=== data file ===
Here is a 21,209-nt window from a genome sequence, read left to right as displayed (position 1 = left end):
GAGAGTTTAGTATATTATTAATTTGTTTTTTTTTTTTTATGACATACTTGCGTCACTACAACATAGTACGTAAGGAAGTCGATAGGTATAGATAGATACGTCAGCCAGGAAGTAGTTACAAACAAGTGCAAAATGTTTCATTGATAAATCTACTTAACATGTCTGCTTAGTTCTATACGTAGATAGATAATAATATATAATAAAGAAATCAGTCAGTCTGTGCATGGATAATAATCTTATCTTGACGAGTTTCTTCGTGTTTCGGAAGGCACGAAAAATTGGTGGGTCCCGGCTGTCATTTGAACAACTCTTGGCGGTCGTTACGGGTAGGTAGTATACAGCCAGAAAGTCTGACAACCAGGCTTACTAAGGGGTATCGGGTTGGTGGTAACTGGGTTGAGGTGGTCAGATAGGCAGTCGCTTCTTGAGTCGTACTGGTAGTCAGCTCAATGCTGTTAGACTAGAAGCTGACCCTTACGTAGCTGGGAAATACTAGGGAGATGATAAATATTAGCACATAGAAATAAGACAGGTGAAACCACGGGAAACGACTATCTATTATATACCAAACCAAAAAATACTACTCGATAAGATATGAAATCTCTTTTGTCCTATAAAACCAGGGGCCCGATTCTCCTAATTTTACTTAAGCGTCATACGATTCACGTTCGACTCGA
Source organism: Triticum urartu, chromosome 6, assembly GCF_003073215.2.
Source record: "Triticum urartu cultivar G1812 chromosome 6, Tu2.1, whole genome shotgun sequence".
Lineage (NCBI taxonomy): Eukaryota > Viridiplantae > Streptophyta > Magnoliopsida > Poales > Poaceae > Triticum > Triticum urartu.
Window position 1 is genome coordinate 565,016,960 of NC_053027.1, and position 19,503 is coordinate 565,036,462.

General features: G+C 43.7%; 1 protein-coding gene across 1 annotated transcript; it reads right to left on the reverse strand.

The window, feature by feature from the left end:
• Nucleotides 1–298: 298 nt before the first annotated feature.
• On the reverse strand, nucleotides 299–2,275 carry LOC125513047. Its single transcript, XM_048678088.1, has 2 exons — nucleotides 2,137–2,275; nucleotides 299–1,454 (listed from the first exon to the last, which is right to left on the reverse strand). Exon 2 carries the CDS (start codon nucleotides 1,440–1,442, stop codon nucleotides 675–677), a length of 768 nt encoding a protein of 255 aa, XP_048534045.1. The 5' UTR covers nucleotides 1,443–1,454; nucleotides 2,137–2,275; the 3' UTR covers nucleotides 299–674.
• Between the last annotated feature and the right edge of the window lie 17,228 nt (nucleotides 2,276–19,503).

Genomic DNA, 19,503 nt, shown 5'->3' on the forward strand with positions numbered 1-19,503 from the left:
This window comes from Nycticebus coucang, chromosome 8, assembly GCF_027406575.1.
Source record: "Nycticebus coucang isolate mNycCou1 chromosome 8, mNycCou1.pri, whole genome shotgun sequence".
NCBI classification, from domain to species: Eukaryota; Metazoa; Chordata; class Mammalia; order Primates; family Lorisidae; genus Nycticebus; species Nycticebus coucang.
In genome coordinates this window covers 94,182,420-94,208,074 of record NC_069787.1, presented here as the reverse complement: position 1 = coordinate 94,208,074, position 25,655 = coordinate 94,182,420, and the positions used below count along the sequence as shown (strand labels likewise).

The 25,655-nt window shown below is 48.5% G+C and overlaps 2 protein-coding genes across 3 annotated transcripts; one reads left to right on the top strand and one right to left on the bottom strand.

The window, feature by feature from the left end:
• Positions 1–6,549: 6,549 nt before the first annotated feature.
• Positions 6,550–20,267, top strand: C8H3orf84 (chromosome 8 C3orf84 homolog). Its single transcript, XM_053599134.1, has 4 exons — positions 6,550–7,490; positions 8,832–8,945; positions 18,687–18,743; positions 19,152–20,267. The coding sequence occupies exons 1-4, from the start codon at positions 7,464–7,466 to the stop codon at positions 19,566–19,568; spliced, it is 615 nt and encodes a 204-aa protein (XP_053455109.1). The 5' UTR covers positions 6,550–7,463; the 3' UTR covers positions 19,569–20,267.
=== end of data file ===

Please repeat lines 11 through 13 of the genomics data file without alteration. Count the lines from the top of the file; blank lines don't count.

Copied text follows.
• Between the last annotated feature and the right edge of the window lie 17,228 nt (nucleotides 2,276–19,503).

Genomic DNA, 19,503 nt, shown 5'->3' on the forward strand with positions numbered 1-19,503 from the left:
This window comes from Nycticebus coucang, chromosome 8, assembly GCF_027406575.1.